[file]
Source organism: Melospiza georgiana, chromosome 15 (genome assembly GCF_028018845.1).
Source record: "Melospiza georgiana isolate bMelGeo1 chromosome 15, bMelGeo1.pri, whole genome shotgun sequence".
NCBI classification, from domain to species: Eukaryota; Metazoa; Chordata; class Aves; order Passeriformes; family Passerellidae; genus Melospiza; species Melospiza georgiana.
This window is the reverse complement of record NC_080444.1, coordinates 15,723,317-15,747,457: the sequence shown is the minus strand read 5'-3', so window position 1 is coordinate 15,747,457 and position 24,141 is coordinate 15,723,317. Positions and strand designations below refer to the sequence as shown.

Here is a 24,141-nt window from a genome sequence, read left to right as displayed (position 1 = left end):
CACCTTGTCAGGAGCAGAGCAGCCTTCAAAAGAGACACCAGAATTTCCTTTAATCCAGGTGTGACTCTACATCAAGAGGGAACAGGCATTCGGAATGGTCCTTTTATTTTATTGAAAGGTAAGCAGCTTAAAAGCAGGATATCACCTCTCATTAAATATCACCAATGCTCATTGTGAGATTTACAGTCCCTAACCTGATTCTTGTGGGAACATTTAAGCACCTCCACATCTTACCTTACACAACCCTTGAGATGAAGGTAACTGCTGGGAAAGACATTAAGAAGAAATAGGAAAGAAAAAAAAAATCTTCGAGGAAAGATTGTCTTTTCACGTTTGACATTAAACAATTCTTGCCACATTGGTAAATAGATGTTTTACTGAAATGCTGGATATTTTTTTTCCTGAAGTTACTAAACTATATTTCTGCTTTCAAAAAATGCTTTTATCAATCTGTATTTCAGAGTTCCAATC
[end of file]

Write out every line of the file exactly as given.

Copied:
Source organism: Melospiza georgiana, chromosome 15 (genome assembly GCF_028018845.1).
Source record: "Melospiza georgiana isolate bMelGeo1 chromosome 15, bMelGeo1.pri, whole genome shotgun sequence".
NCBI classification, from domain to species: Eukaryota; Metazoa; Chordata; class Aves; order Passeriformes; family Passerellidae; genus Melospiza; species Melospiza georgiana.
This window is the reverse complement of record NC_080444.1, coordinates 15,723,317-15,747,457: the sequence shown is the minus strand read 5'-3', so window position 1 is coordinate 15,747,457 and position 24,141 is coordinate 15,723,317. Positions and strand designations below refer to the sequence as shown.

Here is a 24,141-nt window from a genome sequence, read left to right as displayed (position 1 = left end):
CACCTTGTCAGGAGCAGAGCAGCCTTCAAAAGAGACACCAGAATTTCCTTTAATCCAGGTGTGACTCTACATCAAGAGGGAACAGGCATTCGGAATGGTCCTTTTATTTTATTGAAAGGTAAGCAGCTTAAAAGCAGGATATCACCTCTCATTAAATATCACCAATGCTCATTGTGAGATTTACAGTCCCTAACCTGATTCTTGTGGGAACATTTAAGCACCTCCACATCTTACCTTACACAACCCTTGAGATGAAGGTAACTGCTGGGAAAGACATTAAGAAGAAATAGGAAAGAAAAAAAAAATCTTCGAGGAAAGATTGTCTTTTCACGTTTGACATTAAACAATTCTTGCCACATTGGTAAATAGATGTTTTACTGAAATGCTGGATATTTTTTTTCCTGAAGTTACTAAACTATATTTCTGCTTTCAAAAAATGCTTTTATCAATCTGTATTTCAGAGTTCCAATC